“Try to imagine, if only for a moment, what your intellectual, political and ethical world would be like if you had never seen a photograph.” (Linfield 2010 p 46)

Of course, images form a significant part of our world and a means of understanding and contextualising events and particularly atrocities. However, they are one form of communicating. Still photographs, the moving image, words (written and spoken), paintings, all help us make sense of the world in which we live. All of these mediums can be used to inform or shock us and potentially to allow us to take a view or action.

Sontag starts her essay Regarding the Pain of Others (2004) by exposing the modern world in which we live:

“Being a spectator of calamities taking place in another country is a quintessential modern experience, the cumulative offering by more than a century and a half’s worth of those professional, specialised tourists known as journalists.  Wars are now also living room sights and sounds.  Information about what is happening elsewhere, called ‘news’, features conflict and violence – ‘If it bleeds, it leads’ runs the venerable guideline of tabloids and twenty-four hour headline news shows – to which the response is compassion or indignation, or titillation, or approval, as every misery heaves into view.”  Sontag (2004 p 16)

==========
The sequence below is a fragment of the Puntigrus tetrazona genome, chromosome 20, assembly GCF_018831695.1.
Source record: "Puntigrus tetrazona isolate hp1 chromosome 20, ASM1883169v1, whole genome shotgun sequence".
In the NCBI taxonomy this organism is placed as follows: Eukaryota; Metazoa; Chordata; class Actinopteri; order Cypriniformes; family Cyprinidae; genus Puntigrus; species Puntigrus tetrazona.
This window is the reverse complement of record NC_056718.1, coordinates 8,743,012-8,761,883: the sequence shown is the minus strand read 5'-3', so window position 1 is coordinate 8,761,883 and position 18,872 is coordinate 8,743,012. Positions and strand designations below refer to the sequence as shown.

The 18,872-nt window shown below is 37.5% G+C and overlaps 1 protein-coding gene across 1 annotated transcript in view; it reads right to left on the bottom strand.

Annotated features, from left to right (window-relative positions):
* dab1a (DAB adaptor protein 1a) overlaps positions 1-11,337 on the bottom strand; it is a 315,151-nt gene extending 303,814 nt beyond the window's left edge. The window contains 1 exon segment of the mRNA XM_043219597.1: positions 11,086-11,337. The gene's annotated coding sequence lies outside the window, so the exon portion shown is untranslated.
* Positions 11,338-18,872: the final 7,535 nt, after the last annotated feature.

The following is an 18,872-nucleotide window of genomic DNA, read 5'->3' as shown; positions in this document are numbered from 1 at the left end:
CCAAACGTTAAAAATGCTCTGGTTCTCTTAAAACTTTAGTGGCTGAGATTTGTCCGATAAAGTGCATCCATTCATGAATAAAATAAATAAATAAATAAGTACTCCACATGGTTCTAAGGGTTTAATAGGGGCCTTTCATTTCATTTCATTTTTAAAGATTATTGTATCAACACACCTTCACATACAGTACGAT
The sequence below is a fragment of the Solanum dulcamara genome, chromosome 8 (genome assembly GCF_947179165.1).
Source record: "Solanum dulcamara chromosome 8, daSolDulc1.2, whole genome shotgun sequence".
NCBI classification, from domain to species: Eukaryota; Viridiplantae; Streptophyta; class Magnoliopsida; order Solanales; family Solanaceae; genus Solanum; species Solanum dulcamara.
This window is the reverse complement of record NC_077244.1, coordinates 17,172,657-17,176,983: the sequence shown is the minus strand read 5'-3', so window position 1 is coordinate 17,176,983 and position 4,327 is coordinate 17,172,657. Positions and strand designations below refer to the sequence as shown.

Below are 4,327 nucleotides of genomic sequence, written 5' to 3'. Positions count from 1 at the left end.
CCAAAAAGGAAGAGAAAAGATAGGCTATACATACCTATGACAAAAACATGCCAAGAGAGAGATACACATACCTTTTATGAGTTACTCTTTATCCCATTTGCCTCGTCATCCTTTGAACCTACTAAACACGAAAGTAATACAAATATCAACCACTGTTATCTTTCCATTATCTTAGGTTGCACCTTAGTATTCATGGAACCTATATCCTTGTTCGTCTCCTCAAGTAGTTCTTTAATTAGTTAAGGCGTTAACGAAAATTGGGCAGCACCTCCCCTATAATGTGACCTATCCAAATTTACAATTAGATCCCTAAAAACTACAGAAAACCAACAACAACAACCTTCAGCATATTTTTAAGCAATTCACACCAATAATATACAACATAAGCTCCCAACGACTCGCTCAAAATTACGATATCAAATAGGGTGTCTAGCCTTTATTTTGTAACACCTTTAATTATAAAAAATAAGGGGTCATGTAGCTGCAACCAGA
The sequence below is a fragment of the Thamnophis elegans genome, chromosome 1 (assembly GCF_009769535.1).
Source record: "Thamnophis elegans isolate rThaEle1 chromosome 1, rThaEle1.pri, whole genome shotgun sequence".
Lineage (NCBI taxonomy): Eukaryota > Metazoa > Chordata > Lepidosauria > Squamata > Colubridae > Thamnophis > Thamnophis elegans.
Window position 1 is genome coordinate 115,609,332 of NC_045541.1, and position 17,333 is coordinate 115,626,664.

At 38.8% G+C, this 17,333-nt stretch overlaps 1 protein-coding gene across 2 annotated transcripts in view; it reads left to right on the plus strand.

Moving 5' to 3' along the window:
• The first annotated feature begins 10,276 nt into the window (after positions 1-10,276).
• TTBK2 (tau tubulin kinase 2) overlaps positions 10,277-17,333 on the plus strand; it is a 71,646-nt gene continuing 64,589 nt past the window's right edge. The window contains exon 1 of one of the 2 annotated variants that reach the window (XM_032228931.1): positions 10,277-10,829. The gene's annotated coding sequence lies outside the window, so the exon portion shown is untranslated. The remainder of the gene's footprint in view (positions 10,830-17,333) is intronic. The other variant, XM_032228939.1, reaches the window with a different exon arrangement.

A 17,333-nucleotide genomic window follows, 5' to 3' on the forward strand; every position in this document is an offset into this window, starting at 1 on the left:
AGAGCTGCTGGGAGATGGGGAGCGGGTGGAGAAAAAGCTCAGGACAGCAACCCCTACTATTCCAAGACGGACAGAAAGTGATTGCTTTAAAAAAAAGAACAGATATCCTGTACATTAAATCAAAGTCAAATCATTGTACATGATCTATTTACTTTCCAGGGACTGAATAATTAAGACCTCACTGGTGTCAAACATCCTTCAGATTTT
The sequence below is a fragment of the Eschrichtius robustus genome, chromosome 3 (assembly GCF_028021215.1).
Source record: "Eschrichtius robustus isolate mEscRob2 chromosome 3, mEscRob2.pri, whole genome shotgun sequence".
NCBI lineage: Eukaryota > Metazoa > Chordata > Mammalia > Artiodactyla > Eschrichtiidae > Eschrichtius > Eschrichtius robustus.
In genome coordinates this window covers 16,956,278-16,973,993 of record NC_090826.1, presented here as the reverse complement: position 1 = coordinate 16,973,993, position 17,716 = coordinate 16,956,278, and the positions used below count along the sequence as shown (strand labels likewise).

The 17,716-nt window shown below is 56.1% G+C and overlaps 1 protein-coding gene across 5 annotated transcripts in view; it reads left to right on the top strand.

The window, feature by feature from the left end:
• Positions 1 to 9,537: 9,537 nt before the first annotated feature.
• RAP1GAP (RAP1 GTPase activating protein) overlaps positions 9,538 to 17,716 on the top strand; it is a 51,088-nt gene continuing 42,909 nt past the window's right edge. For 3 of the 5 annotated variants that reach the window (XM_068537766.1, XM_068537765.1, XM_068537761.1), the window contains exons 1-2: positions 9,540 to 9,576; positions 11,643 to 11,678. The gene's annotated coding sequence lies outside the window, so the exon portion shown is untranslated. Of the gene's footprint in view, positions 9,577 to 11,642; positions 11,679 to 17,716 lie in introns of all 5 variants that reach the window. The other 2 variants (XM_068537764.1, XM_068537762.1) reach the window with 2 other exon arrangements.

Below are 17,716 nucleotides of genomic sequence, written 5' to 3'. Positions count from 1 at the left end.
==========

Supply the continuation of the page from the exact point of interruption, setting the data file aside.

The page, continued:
I understand the force of Susan Sontag ‘s  claim that we have become desensitised to horrific imagery such that the stakes have been raised in terms of what is published, not necessarily in the press but more across social media where the editorial and legal controls seem less apparent. However, as individuals we then apply our own filters to either view or not and to research and search out images or not.